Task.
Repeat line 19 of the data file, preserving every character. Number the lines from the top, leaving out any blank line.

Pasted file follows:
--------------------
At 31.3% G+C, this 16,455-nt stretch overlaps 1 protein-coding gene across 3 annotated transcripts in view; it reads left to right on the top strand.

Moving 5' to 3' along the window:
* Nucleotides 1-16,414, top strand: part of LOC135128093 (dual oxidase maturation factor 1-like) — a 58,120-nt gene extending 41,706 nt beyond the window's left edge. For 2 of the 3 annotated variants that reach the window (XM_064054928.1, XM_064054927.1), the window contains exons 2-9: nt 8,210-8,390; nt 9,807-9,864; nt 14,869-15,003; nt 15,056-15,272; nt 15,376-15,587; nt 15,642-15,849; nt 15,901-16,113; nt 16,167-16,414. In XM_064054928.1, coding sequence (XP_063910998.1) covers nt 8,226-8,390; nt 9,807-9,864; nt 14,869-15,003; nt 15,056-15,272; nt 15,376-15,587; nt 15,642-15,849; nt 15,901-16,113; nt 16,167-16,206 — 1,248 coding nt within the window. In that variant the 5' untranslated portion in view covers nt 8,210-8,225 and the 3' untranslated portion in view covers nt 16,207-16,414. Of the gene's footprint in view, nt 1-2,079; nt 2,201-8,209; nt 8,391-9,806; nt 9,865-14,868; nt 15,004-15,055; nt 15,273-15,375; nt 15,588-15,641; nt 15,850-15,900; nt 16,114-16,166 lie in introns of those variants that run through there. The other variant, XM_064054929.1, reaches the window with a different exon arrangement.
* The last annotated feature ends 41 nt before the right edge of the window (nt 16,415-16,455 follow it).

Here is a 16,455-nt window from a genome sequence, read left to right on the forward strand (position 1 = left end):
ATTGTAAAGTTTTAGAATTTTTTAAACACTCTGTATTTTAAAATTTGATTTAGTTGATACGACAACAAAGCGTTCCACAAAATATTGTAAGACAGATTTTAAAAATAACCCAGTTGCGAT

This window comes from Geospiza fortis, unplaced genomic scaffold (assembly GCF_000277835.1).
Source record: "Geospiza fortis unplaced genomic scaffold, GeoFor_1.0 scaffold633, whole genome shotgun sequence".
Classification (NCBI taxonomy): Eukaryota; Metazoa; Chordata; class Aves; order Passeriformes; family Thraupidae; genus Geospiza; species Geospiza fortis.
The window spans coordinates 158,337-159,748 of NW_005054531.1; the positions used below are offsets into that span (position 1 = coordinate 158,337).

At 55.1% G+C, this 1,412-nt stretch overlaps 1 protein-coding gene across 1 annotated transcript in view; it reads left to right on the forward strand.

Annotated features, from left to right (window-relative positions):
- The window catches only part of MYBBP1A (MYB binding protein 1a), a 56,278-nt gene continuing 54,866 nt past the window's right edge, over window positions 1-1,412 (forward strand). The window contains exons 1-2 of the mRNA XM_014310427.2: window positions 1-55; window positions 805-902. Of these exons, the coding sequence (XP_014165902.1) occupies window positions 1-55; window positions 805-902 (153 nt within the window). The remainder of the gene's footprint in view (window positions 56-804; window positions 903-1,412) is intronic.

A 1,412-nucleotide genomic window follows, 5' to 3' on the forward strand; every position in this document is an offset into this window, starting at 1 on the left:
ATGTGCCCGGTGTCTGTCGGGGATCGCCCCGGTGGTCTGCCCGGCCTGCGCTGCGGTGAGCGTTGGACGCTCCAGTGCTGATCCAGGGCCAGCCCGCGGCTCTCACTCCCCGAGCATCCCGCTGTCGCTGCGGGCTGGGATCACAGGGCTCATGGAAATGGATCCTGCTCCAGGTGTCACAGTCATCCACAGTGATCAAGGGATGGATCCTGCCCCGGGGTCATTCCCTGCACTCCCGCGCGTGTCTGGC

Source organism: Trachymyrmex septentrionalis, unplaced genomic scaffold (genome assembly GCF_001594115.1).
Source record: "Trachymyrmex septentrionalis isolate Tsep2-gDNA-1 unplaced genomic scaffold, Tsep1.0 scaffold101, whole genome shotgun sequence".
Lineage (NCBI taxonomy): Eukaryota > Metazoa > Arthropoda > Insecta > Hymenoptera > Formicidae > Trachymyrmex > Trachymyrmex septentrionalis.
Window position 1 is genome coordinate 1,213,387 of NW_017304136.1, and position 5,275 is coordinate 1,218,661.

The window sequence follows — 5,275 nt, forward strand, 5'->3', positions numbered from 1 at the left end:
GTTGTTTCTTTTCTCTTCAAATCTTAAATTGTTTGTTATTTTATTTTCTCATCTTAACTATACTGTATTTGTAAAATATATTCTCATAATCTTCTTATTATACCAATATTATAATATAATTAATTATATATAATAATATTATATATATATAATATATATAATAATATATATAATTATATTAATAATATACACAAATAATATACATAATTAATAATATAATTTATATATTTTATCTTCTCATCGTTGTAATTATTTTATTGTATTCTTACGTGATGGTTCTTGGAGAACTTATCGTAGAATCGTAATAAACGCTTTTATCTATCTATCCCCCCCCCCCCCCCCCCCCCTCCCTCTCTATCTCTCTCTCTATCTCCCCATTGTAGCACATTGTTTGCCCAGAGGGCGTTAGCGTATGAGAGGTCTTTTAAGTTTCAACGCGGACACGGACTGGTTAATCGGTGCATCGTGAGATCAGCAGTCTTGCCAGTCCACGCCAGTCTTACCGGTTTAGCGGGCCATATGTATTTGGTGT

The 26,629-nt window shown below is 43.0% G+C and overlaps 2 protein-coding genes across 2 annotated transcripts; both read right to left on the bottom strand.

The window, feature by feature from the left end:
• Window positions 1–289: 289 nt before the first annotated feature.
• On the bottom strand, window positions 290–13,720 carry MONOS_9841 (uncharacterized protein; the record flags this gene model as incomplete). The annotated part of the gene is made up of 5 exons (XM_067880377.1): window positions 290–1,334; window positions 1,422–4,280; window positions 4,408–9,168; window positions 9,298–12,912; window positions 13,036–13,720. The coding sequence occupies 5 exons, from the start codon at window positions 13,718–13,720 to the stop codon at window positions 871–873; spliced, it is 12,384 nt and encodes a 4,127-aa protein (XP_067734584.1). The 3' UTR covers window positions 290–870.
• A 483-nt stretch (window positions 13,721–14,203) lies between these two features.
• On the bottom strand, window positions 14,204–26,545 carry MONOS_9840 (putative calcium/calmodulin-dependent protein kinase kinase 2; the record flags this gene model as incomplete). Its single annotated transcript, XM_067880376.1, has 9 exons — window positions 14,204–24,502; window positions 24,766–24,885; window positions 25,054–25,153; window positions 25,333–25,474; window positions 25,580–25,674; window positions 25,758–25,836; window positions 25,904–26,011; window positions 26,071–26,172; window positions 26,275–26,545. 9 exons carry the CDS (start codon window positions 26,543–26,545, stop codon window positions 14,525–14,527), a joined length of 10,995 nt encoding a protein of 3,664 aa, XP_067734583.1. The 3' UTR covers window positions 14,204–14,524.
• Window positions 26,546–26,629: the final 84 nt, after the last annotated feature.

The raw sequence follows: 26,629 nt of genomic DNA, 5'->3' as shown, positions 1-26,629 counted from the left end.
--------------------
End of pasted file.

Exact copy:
Window position 1 is genome coordinate 1,213,387 of NW_017304136.1, and position 5,275 is coordinate 1,218,661.